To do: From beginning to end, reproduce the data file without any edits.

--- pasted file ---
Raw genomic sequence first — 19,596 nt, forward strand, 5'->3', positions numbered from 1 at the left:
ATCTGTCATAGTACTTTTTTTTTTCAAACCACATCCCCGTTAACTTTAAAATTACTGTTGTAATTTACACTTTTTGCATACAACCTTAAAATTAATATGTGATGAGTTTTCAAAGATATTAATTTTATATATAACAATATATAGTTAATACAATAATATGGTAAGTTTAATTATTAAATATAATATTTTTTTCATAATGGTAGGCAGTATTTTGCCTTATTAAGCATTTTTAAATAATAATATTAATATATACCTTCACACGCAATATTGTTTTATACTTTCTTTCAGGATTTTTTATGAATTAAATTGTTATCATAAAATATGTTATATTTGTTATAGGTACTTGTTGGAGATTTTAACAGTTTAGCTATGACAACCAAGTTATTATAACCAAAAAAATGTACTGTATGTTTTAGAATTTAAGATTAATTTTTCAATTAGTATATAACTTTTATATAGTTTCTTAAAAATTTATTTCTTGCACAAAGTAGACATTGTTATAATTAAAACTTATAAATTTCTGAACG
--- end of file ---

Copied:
Raw genomic sequence first — 19,596 nt, forward strand, 5'->3', positions numbered from 1 at the left:
ATCTGTCATAGTACTTTTTTTTTTCAAACCACATCCCCGTTAACTTTAAAATTACTGTTGTAATTTACACTTTTTGCATACAACCTTAAAATTAATATGTGATGAGTTTTCAAAGATATTAATTTTATATATAACAATATATAGTTAATACAATAATATGGTAAGTTTAATTATTAAATATAATATTTTTTTCATAATGGTAGGCAGTATTTTGCCTTATTAAGCATTTTTAAATAATAATATTAATATATACCTTCACACGCAATATTGTTTTATACTTTCTTTCAGGATTTTTTATGAATTAAATTGTTATCATAAAATATGTTATATTTGTTATAGGTACTTGTTGGAGATTTTAACAGTTTAGCTATGACAACCAAGTTATTATAACCAAAAAAATGTACTGTATGTTTTAGAATTTAAGATTAATTTTTCAATTAGTATATAACTTTTATATAGTTTCTTAAAAATTTATTTCTTGCACAAAGTAGACATTGTTATAATTAAAACTTATAAATTTCTGAACG